Thursday, March 01, 2007

D+D 3.5 is the Lingua Franca

There are many RPg systems available and D+D is not the best. It is a lot of fun, but I like several other systems, either because they are more realistic, more flexible, more cinematic, or more appropriate to a given setting.

When I run games at a convention, I am determined now to only run D+D (and yes, now I have given up most every artifact of 3.0 for 3.5). My reasons are simple: most people know how to play. It is easier to tell a story when the rules are known and don't get in the way of what I am trying to do.

I think I could run other stuff with friends, but it's D+D for strangers.

Tuesday, July 18, 2006

Ivarr the Quieter

What follows is the origin story of a character I played this Sunday. It was a D+D game and Ivarr is 14th level, so I had help (thanks Mark) in the game mechanic stuff:

Ivarr was born of the violence of a raid, in a festering marsh. He narrowly avoided being exposed as a baby. His mother raised the war-child because of visions her father related. A Shaman's daughter, she took the boy's rapid growth to be the confirmation of the sign that he was to end the war with the Orc tribe (the Dripping Blades) and bring peace to the village. Ivarr (in Orc - "Hand" as in Hand of friendship) was despised in the human settlement and spent a good deal of his younger years wandering alone.

A friend to the ten-thousand good Kami (spirits), Ivarr eventually did find the Dripping Blades when he reached his teenage years. The negotiations came to a grinding halt when a particularly big and cruel Orc implied that he might have been the young man's father.

What he did to that Orc is why he's referred to as the Quieter. Soon, for better or worse, all around Ivarr grew quiet.

He had to go further from home.

By the time Ivarr enters the story, he's been wandering around so much that he doesn't form strong attachments to places, things or people. Ivarr has no formal training in religion, but he "talks" to the Kami in the area he finds himself in. In any of the many terrains in which he is comfortable, the spirits "talk back." This is the explanation of the preternaturally enhanced skills and abilities.

Physically, Ivarr is massive. He is fully 6'4," heavily built (300 lbs) with strong bestial features. His skin is a green-grey like his Orc lineage, but his eyes are brown and slightly almond shaped (like an east-asian). His hair is black and wiry. All in all, Ivarr is unapologetically ugly.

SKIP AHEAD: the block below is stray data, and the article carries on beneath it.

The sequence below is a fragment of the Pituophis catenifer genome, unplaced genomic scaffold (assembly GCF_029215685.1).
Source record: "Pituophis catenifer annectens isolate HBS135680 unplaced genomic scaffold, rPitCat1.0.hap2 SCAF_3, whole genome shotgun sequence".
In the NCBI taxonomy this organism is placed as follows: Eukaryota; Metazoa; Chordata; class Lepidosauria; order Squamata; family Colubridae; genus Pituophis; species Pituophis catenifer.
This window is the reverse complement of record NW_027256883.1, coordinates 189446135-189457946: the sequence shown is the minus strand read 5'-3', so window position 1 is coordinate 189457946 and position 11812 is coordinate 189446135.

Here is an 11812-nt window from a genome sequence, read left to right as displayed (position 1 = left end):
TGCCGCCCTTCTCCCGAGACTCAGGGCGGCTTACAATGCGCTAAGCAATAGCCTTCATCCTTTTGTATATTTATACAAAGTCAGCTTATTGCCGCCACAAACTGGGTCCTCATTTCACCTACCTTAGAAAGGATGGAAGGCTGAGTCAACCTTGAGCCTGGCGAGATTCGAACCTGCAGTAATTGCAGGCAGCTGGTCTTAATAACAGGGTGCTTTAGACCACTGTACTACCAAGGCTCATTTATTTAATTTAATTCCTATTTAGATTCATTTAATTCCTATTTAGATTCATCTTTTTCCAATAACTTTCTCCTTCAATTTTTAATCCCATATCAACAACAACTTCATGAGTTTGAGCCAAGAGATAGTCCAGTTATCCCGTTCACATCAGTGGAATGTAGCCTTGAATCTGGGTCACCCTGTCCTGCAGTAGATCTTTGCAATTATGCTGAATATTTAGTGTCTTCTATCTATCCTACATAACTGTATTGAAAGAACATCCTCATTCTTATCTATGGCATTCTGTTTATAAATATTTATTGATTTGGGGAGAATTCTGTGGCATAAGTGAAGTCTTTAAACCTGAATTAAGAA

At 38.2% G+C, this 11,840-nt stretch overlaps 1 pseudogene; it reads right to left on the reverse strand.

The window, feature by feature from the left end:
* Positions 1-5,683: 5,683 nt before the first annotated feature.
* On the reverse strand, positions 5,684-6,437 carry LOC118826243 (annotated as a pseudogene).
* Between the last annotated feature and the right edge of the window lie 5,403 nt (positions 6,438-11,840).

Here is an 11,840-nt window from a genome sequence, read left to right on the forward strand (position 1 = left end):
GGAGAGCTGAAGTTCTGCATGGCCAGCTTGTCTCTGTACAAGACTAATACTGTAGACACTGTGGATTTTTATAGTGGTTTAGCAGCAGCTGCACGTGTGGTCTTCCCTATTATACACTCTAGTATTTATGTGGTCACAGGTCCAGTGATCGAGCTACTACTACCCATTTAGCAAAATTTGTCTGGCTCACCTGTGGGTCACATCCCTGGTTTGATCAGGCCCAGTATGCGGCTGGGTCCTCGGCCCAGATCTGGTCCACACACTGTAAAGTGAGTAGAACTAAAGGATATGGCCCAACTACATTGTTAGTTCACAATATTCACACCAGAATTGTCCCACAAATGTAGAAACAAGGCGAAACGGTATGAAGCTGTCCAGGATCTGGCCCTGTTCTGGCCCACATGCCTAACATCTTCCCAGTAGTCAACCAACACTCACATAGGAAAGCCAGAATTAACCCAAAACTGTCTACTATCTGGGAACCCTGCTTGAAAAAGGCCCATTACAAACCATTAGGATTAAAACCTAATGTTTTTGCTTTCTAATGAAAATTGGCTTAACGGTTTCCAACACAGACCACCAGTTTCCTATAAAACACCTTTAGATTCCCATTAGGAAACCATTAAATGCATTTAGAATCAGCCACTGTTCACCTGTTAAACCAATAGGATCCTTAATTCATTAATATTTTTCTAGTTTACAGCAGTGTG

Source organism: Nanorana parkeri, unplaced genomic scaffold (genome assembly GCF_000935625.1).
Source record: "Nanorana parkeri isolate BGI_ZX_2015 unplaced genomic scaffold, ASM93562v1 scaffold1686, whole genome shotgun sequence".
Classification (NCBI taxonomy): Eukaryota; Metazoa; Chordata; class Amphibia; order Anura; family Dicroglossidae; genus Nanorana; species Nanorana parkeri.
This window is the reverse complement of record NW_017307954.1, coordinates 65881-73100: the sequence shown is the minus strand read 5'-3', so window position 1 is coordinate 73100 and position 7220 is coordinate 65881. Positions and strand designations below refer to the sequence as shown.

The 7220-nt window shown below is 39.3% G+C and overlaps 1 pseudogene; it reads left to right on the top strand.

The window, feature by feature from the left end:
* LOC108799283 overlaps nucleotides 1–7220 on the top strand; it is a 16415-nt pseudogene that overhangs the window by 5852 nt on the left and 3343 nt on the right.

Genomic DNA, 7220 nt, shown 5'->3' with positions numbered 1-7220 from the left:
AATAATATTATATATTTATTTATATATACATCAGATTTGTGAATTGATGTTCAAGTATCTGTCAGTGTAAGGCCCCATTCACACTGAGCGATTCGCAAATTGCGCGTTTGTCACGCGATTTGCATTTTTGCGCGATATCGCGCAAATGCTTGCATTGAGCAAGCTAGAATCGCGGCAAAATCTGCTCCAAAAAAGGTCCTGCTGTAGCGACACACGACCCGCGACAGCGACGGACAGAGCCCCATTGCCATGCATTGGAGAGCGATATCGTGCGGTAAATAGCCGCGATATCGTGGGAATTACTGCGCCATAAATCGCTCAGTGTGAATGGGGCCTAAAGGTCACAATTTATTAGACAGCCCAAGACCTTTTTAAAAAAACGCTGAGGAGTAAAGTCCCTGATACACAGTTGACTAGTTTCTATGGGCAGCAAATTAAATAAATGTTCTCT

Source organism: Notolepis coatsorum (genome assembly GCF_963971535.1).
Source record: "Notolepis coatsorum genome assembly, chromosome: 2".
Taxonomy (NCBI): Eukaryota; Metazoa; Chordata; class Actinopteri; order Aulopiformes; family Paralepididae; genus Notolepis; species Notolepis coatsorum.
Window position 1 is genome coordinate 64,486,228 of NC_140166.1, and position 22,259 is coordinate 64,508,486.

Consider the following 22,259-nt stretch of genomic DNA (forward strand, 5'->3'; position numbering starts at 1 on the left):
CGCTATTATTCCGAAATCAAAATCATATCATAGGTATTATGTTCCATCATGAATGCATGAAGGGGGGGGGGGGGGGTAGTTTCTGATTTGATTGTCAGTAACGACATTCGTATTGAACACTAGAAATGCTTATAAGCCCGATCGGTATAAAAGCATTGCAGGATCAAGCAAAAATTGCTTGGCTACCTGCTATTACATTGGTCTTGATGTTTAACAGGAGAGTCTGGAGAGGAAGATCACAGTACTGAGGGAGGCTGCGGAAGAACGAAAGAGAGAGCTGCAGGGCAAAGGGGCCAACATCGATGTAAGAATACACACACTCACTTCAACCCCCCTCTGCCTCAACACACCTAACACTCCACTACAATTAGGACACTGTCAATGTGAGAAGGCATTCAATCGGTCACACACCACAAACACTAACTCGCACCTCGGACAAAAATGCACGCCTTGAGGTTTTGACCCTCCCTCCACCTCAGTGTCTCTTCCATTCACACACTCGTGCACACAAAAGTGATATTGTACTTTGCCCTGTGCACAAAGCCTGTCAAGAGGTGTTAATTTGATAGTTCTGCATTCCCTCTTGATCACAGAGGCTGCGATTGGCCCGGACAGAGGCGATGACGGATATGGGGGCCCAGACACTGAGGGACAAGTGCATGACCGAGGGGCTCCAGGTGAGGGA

His fulll plate armor is mitral that has been expertly dulled and scratched to give it a less bright shine. Looking closely, the scratched surface also contains
engravings, in a kind of almost childlike hierogyphics. These mark(incomprehensible to others)are a form of road map of the Kami, or spirits, of the places Ivarr has been. He wears a full helm and gorget, unadorned, that usually has its visor up.

Across his waist is a large belt whose silver buckle depicts two giants fighting. Across his left shoulder is a bandolier from which Ivarr suspends his arsenal. He carries Two greataxes, one black hafted and covered in Fey language blessings(Ivarr calls the axe "Quiet") and a silver greataxe that is otherwise plain.A wicked morningstar also is suspended from the bandolier.

On Ivarr's back is a nice large metal shield and a longbow. His boots are high and clean despite the overall dirtiness of the adventurer lifestyle. He wears a green cloak with magical inscriptions on the inside. Under his lobstered gauntlets , Ivarr wears supple gloves and the only piece of jewelry he owns, a shiny platinum ring.

Tuesday, April 11, 2006


My results speak for themselves:

Modern, Cool Nerd
52 % Nerd, 73% Geek, 43% Dork
For The Record:

A Nerd is someone who is passionate about learning/being smart/academia.

A Geek is someone who is passionate about some particular area or subject, often an obscure or difficult one.

A Dork is someone who has difficulty with common social expectations/interactions.

You scored better than half in Nerd and Geek, earning you the title of: Modern, Cool Nerd.

Nerds didn't use to be cool, but in the 90's that all changed. It used
to be that, if you were a computer expert, you had to wear plaid or a
pocket protector or suspenders or something that announced to the world
that you couldn't quite fit in. Not anymore. Now, the intelligent and
geeky have eked out for themselves a modicum of respect at the very
least, and "geek is chic." The Modern, Cool Nerd is intelligent,